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Installing a 5/6 BTV on an Airstream

from G.M. Amthor, WA6CDE on June 20, 2015
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Installing a 5/6 BTV on a RV Airstream

Designed By G.M. Amthor, WA6CDE (1971)
(Rev 2015)

I got real tired of seeing my design that others claim that they came up with for the Airstream RV antenna mount. I decided that I would again show others what I came up with in 1970's and some of the improvements that now are incorporated in MY original design. (Yes I know that the ARRL published MY design in a article, written by an 8 call person, that had copied mine without permission. I originally wrote the article and showed others at the Airstream Club rally how to make one. I designed this antenna installation and through the years made improvements' to it. I will show all some of the improvements made to the antenna design and continual revisions to it.

A Deluxe RV 5-Band Antenna

This antenna was designed to be mounted on a 31-foot Airstream travel trailer. With minor changes it can be used with any other recreational vehicle (RV).

Perhaps the best feature of this antenna is that it requires no radials or ground system other than the RV itself. (Airstreams are made from good grade of aluminum.)

The installation involves the use of a Hustler 5/6BTV vertical with the normal installation dimensions.

The modified antenna is mounted on a special mast that is hinged near the top to allow it to rest on the RV roof during travel.

How To Make One

The secret of the neat appearance of this installation is the unusual mast material used to support the antenna. Commonly known as Square tubing, it is often used to make fences, desks, other projects. The size selected is 2 x 2 x 0.125-0.250 in.

The material is an extremely tough steel that resists bending but is very easy to cut, drill and weld. It should be painted when finish to prevent rust and corrosion; it may be painted to match any RV color scheme.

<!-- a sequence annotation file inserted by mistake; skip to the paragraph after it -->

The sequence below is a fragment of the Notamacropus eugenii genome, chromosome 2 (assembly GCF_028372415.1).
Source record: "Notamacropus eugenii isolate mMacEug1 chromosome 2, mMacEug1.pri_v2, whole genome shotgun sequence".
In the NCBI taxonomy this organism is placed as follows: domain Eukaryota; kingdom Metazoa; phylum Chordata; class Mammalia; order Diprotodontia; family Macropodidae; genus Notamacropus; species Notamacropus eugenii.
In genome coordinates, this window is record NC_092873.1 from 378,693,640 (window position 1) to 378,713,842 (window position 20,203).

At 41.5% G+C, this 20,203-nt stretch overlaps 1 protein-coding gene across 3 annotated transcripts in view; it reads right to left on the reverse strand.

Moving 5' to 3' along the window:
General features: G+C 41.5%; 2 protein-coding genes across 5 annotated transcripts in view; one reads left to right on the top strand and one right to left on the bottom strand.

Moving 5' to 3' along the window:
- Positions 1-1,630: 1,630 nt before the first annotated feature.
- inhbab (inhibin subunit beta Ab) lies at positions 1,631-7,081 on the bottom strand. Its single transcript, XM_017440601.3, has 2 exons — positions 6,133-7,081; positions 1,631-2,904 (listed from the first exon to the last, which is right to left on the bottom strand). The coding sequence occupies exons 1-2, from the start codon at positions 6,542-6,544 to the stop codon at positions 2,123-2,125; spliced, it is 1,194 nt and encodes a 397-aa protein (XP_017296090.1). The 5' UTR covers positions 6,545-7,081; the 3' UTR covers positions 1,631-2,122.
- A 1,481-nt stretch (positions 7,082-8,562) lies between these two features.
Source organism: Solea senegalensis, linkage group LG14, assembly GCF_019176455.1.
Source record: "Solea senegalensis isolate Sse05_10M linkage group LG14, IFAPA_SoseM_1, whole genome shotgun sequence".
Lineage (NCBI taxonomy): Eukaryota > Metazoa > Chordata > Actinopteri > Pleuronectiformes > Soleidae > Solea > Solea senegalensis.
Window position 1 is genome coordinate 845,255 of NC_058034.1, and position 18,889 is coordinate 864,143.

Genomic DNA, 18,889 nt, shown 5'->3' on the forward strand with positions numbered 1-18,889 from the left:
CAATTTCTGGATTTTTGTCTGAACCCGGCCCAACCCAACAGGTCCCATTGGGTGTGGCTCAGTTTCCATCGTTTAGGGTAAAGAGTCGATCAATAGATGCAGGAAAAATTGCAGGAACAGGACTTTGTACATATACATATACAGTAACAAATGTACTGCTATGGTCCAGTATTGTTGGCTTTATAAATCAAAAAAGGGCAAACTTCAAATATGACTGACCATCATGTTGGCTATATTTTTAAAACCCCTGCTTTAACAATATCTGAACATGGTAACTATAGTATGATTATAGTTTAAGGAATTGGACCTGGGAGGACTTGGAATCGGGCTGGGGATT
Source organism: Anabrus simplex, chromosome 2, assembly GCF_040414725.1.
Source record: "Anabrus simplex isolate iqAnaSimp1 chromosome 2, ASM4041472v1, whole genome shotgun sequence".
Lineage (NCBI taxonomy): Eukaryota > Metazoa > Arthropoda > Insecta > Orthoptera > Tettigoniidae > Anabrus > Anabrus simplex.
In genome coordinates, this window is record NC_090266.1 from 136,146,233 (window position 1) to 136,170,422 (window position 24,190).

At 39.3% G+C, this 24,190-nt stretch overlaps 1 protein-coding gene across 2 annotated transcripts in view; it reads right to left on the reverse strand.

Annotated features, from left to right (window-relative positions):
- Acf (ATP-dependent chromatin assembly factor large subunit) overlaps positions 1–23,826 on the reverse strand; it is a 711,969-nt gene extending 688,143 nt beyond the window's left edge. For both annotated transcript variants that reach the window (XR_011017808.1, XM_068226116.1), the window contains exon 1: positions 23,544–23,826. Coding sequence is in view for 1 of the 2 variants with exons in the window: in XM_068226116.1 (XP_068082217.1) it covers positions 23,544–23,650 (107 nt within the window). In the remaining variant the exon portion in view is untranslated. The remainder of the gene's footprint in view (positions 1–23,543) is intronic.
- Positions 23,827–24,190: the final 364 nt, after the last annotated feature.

The supporting mast is secured to the rear frame or bumper of the RV by means of bolts but, we prefer the adaption of a angle bracket that would fit into a common 2x2 trailer hitch receiver.

(Rev 2: we had 2 welded on the frame which extends to the bumper of the trailer.)

These can be used for other items such as bike mounts, accessories', etc. when not used for the antenna mount.

Here is the typical angle mount for the antenna/car.

Or a second type (Rev 2) of these which can also be adapted for the center section fold over that contains a stop which with modifications by reversal or extension of the tube becomes the center fold over.

Any of these brackets can also be used for the tow vehicle trailer hitch mount also.

Any brackets mounted higher will require a change of dimensions.

Typical Antenna Mounting

Originally we install the antenna on the curb side of the vehicle to hide the lowered antenna behind the RV awning and provide greater safety to the person raising the antenna. This precaution is primarily for safety when stopping alongside a highway to meet a schedule. (Cautionóbeware of overhead power lines!) (NOTE: Revision 2-- Mounting the Hustler on the Road side of the trailer keeps it from interfering (tearing) the RV awning)

Mounting the Hustler The 4BTV antenna base is 2 bolts through a 19-inch piece of sq tube that makes up the flop over section above the welded (or bolted) hinge. A single ball lock bolt in the bottom position or two bolts causes the fold over section to become ridged. Be sure to run ground strapping across all joints (see drawing)

(Rev 2.)

Instead of one long piece of 2x2 and making the hinge fold over on the end it was found that welding the fold over section (to a 6 inch piece, which is the worked hinge part, was easier to build).

The addition of the fold over bracket on the bumper allows one to fold the antenna back for easier adjustment.

The top-hat spider rods should be installed ridged only on one side of the antenna so as not to poke holes in the top of the trailer. The other sides are made so as to fold back away with longer screws, springs and washers. (See drawing)

No effect on antenna performance will be noted.

Bring the coaxial cable into the trailer at a point close to the antenna. It is recommended that a choke balun wound of 10 turns or other means be used at the base (feed point) of the antenna to keep RF feedback from getting into the trailer. Be sure to use drip loops the point of entry into the RV. Silicone rubber sealant should be used at the outside connector end and at the RV entry hole.

A good place to put the Coax is to follow the trailer frame inside the C section. However, it can be placed in support holders on the underside of the trailer also. Great care should be taken to obtain a good ground return from the antenna all the way back to the transceiver.

Heavy duty tinned copper braid, should be used across the mast hinge, the mast-to-RV frame and to bond the frame to the equipment chassis. This is absolutely necessary if the vertical quarter-wave antenna is to work properly.

Antenna Pruning and Tuning The antenna must be carefully tuned to resonance on each band starting with 28 MHz. One can use a antenna analyzer such as the 259 for quick simple tune up. It is a good idea set the tuning for the center of each band. Tuning of the antenna as described will resulted in an SWR of 1.5:1 or lower at resonance on the 3.8, 7.15, 14, and 21-MHz bands.